Michael Cocchiarale is Associate Professor of English and Creative Writing at Widener University. He is the author of two short story collections—Still Time (Fomite, 2012) and Here Is Ware (Fomite, 2018). He occasionally blogs about writing and other matters at: https://michaelcocchiarale.wordpress.com/
Curtis Smith: Congratulations on Here is Ware. I’m always interested in a book’s journey, especially in the indie-press world. Can you tell us how you and Ware ended up with Fomite?
Michael Cocchiarale: Thanks! When I finished Still Time (my first collection), I started looking around for small presses, having little idea of how to proceed. I happened upon Fomite, a fairly new press at the time, and queried Marc Estrin, the publisher. He read the manuscript, liked it, and—to my great joy—published it. When it came time to submit Ware, Fomite was at the top of my list. Happily, Marc liked this one as well. Fomite is a small operation, but Marc and Donna Bister (the press’s production manager) have amazing energy and have brought a great number of excellent books into the world. I’m forever grateful to them for their support and thrilled to be in such fabulous company.
CS: In your day-to-day life, you’re a writing professor at Widener University. How does this impact your creative work? Do you have days where you’ve spent so much time considering print that you can’t return to the manuscript waiting on your desk? Do you find yourself motivated by what you see your students achieving?
MC: It’s difficult to get writing done during the semester, but during breaks, I find it pretty easy to slip back into a routine. I do wish I had a little more balance in my life, but I wouldn’t want that if it meant shortchanging students in any way. Throughout the school year, I really enjoy focusing on teaching, advising, and mentoring. I love getting to know students and helping them develop as writers and editors. In the classroom, I’m continually impressed by their talent, work ethic, risk-taking, humor, and generosity with each other. Outside of the classroom, it’s inspiring to see them shine as editors of our literary journals or as presenters on the national stage at the Forum for Undergraduate Student Editors Conference and the Association of Writers and Writing Programs Conference. Still buzzing from the positive energy generated in a given semester, I find I’m ready to jump back in to my own work when break begins.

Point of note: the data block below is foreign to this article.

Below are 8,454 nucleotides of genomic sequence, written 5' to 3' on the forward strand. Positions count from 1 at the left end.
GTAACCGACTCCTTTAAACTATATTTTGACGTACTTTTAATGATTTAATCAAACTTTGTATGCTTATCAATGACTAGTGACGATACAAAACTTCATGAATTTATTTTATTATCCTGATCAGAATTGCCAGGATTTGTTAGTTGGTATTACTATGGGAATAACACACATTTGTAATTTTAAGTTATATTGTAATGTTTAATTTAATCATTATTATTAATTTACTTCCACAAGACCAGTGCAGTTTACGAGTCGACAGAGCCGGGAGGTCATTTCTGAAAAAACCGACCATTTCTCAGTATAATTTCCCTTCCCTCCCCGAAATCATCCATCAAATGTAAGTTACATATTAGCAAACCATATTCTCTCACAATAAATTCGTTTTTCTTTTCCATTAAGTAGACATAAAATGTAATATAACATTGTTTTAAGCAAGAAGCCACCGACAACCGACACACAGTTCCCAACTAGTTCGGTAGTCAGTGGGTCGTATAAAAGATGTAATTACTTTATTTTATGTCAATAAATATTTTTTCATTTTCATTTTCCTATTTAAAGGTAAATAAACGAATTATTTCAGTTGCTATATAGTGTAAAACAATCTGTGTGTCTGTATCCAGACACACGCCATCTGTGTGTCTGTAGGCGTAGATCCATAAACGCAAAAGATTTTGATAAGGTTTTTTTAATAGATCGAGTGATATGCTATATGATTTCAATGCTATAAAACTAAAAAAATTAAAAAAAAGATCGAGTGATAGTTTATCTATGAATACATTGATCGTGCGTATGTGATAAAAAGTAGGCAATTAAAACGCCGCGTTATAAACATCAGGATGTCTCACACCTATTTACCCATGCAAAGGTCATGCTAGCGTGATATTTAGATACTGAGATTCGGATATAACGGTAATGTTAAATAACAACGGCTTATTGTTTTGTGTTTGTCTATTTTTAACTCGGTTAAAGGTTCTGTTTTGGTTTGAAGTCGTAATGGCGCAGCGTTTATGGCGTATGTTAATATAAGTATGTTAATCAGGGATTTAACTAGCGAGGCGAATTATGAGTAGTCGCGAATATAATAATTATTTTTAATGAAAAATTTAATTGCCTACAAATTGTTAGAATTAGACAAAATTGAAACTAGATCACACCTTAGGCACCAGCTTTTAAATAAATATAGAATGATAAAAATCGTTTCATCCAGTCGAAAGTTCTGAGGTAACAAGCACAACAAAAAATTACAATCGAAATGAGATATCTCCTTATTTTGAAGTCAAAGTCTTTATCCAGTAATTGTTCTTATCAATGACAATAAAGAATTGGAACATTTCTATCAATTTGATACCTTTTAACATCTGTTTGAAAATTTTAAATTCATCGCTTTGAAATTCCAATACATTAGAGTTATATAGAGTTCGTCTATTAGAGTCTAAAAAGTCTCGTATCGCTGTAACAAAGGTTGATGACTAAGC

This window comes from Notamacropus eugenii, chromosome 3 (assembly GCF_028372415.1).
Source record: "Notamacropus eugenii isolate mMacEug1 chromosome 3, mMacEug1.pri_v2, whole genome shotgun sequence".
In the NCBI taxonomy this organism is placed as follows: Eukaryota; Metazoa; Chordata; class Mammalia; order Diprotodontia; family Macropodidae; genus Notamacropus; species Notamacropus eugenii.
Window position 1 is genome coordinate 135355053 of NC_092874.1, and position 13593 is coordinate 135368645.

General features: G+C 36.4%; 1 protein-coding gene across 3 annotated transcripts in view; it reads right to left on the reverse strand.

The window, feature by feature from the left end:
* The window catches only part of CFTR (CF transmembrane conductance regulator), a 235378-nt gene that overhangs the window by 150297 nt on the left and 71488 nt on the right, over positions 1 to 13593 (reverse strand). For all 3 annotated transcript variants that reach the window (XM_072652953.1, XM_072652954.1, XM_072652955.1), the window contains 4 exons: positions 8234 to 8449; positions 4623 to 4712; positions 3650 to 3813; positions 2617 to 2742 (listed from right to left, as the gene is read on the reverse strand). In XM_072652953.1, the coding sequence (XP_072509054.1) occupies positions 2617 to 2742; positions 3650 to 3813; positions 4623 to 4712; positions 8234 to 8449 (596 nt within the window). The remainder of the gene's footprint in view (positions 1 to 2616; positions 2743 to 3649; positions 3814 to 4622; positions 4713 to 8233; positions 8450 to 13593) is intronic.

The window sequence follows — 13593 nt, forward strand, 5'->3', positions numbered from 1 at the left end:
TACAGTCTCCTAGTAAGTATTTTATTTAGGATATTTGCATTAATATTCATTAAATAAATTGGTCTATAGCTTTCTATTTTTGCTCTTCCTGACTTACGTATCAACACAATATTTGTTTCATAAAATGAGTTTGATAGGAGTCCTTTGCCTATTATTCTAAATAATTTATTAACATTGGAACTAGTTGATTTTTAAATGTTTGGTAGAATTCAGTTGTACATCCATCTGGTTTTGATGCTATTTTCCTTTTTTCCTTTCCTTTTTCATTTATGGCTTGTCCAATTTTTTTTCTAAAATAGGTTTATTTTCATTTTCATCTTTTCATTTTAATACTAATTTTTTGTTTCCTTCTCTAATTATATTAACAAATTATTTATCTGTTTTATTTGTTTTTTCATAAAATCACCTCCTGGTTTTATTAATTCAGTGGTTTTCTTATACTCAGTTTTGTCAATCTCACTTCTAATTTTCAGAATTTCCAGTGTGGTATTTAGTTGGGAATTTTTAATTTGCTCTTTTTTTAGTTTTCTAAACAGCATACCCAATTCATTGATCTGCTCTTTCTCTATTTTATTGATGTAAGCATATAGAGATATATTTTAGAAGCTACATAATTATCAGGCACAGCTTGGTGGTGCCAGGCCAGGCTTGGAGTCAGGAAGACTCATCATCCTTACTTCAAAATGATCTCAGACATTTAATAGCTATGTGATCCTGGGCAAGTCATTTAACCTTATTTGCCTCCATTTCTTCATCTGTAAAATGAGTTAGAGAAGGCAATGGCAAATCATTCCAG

CS: I enjoyed the sense of place in these pieces. We share some common roots—I lived for a bit in Erie, PA, and I recognized that eastern Great Lakes landscape. How important is place in your work? And in particular, what is unique about this area in terms of what it brings to your writing?
MC: Sometimes, students will set their stories in New York or LA—places they’re used to seeing on TV—and I’ll say, “Why not Philly?” “Why not where you’re at or from?” When I read Sherwood Anderson’s Winesburg, Ohio in high school, I saw place names I recognized—Cleveland, Sandusky, Cedar Point—and that gave me a real charge. Years later, I read Mark Winegardner’s fabulous novel Crooked River Burning, and that reinforced for me the fact that Cleveland was a place one could use to explore important themes and obsessions. For several years now, I’ve been writing quite consciously about my hometown. The city has much to be proud about—the world-renowned clinic, the (free!) museum of art, the orchestra, the Christmas Story house (ha, ha)—yet Clevelanders suffer from a real inferiority complex. Violent crime, racial tensions, political corruption, and population loss haven’t helped matters. Add to these things other less troubling but still important factors, like the weather. Long and heartless winters give way to humid summers, which are spent sweating over winter’s impending return. Then there are the professional sports teams, whose collective track record of futility (with the exception of the Cavaliers a few years back) serves as a seasonal blow to the city’s self-esteem. Of course, no discussion of Cleveland’s psyche would be complete without mentioning forty-some years’ worth of jokes about the river that caught fire. With some of the stories in Ware, I wanted to both represent and push back against some of these things. In “A Night at The Orr House,” an old high school acquaintance takes the protagonist home to her shrine for Cleveland native Benjamin Orr, bass player and singer of the rock band The Cars. In “A Series of Your So Nices,” a young couple drives around the city’s West Side after dinner one night, trying to delay their return to the protagonist’s parents, where they’re staying for a few uncomfortable days. I do something similar in “Red Right 88,” in which the character listens to local sports talk and drives past old haunts while his toddler snoozes in the backseat. In these and other stories, I took great joy in the simple naming of people, streets, neighborhoods, and establishments. Making Northeast Ohio come alive a bit on the page.